D.C. United cite US Open Cup fatigue, rough night from refs in humbling loss to Toronto FC
WASHINGTON – When D.C. United scored in the 19th minute of Saturday’s match against Toronto FC on captain Dwayne De Rosario’s penalty kick, it was the first time they had a lead in league match since March 9.
And piggybacking off of their 3-1 Open Cup victory against Philadelphia on Wednesday, in which De Rosario scored three times, it appeared as though United were on their way toward ending their lengthy winless streak.
Instead, the same tired vices that have doomed the team all season – namely inefficiency defending set pieces and the inability to finish in the final third – extended D.C.’s winless streak to 13 against a Reds side that had only won once before visiting RFK.
And as for D.C. coach Ben Olsen’s thoughts on his team’s set piece problems?
“Seriously?” he said. “Yeah, I’ve got some thoughts. But I’m not going to talk about them right now.”
Olsen said he didn’t observe many positives from the match, other than the play of newly-acquired defender Alain Rochat. He also criticized referee Hilario Grajeda for having a “poor night” and said he thought his club lacked energy after putting forth an inspired effort three days earlier in the Open Cup.
“It’s a frustrating loss, it really is,” Olsen said. “There were a lot of heavy legs out there from the Open Cup. We put a lot into that game and I don’t think our energy level was where it needed to be tonight to have a lot of success.”
After United (1-11-3) took the lead, Toronto’s Robert Earnshaw won a header against Brandon McDonald and put it into the net to draw his club even at 1-1. It was TFC’s only shot on goal. McDonald, for his part, said he thought he was fouled on the play.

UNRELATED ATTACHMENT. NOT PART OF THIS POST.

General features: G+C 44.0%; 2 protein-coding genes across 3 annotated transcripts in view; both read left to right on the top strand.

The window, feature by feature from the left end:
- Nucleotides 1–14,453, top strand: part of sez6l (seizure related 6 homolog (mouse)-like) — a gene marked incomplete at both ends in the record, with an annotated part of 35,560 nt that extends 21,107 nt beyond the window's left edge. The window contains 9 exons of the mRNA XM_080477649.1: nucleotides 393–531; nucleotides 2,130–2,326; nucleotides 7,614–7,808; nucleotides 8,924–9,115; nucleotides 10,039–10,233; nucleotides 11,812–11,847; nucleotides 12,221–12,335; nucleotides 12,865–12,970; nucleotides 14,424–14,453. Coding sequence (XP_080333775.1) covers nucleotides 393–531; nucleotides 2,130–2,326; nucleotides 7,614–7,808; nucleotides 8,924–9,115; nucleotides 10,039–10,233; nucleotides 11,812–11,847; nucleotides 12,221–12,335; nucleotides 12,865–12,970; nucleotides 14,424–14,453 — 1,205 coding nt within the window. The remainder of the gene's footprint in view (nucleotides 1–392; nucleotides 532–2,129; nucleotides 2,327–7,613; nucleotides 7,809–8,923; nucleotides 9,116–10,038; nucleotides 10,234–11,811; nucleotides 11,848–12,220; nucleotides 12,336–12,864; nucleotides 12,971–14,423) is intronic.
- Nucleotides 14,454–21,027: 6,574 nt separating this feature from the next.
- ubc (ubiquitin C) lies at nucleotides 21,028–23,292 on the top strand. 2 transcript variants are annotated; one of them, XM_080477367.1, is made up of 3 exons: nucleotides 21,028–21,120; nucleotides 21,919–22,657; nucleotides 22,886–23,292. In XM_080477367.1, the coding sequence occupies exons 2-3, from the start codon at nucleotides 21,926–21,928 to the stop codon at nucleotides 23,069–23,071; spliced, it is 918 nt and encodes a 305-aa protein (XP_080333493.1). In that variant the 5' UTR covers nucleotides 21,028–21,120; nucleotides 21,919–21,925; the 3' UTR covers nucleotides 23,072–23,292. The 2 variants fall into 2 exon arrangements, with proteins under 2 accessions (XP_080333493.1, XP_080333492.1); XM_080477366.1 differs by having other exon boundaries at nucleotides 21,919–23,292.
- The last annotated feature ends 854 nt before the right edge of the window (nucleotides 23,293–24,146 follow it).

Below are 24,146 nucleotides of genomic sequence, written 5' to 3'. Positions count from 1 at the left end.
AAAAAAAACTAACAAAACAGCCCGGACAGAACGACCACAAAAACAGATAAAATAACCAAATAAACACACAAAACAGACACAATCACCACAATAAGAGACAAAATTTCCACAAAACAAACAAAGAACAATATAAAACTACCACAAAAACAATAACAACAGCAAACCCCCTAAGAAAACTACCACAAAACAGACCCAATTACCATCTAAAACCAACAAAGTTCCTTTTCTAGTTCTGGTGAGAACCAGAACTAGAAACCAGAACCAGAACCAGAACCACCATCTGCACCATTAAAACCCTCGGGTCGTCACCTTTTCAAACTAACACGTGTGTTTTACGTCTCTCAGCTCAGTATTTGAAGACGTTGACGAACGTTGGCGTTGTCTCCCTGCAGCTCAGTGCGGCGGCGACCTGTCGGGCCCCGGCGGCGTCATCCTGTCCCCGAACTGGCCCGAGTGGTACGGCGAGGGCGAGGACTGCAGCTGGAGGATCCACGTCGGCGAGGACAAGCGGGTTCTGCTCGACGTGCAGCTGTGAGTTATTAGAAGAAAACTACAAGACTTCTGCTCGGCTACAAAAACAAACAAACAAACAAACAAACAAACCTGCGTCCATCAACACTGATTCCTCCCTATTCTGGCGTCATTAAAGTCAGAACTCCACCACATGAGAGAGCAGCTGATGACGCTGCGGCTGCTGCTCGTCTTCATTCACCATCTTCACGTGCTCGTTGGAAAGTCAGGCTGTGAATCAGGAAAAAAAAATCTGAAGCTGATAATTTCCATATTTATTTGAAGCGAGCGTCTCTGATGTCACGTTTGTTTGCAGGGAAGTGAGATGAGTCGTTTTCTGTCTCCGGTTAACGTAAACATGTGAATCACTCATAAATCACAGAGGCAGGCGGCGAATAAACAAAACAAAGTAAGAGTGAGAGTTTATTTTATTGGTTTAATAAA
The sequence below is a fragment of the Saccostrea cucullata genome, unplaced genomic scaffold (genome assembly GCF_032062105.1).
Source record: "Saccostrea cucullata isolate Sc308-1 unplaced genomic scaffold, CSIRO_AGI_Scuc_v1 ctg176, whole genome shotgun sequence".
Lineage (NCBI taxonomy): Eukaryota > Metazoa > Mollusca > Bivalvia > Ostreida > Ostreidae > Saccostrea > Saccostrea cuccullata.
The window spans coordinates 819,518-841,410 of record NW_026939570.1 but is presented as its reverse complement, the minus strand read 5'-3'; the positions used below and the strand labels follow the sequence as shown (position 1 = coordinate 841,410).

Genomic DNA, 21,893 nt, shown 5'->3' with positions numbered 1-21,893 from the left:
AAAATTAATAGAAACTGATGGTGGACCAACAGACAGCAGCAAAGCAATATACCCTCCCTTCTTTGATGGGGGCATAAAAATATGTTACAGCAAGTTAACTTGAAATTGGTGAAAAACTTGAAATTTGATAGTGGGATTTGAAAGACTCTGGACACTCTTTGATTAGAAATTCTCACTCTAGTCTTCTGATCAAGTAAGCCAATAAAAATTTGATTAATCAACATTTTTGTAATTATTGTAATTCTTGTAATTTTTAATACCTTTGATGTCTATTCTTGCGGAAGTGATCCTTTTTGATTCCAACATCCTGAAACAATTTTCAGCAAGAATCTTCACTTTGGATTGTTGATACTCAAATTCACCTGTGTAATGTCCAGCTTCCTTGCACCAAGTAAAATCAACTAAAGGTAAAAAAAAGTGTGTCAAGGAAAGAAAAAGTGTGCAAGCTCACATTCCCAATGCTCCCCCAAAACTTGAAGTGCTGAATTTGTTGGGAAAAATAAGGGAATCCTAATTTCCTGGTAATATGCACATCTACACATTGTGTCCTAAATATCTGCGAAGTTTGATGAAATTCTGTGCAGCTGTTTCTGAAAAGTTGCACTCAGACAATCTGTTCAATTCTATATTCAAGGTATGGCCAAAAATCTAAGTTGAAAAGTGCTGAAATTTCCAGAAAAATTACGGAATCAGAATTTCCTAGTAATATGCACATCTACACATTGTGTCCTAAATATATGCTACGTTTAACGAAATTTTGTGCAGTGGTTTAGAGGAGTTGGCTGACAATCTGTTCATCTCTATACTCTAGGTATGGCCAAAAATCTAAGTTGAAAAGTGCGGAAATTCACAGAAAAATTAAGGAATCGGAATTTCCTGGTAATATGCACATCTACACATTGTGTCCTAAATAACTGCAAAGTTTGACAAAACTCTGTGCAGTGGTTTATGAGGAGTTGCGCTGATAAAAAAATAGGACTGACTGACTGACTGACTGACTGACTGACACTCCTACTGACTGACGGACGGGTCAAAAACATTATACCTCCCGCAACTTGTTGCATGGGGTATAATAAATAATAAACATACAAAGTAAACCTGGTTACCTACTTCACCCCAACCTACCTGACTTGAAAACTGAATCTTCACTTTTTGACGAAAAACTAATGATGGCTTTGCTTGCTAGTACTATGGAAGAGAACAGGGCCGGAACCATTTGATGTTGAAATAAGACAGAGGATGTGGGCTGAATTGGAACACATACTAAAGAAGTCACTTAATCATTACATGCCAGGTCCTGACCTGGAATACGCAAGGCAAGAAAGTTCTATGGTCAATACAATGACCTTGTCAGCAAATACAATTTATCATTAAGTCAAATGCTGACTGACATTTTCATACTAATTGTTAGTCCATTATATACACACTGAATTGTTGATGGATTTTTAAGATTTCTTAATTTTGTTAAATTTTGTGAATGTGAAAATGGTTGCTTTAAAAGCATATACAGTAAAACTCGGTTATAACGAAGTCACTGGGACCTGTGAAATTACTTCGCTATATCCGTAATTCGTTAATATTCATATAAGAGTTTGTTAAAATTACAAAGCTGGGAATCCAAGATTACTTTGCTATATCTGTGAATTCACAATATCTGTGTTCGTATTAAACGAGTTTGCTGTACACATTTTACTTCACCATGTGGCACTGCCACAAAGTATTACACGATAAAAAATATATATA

“I was a ladder,” McDonald said. “I thought I was fouled and a lot of other people thought I was fouled, but the ref didn’t see it that way, and I guess that’s all that matters.”
“The losses are starting to hurt more and more and more. It’s definitely tough,” said midfielder Nick DeLeon.
DeLeon seemed at a loss when asked if there was still a belief in the locker room that things could turn around.
“I still do. You’ve got to continue to believe in it and continue to move forward playing our best,” he said. “But I don’t know. We’ve got to do something, change something. I don’t know. I don’t have any answers.”
With the losses piling up – only two playoff teams from last season had more than 11 losses – United are running out of ways to describe their ineptitude.
Said McDonald: “I think everybody’s just shaking their heads at this point like, ‘What the hell?’”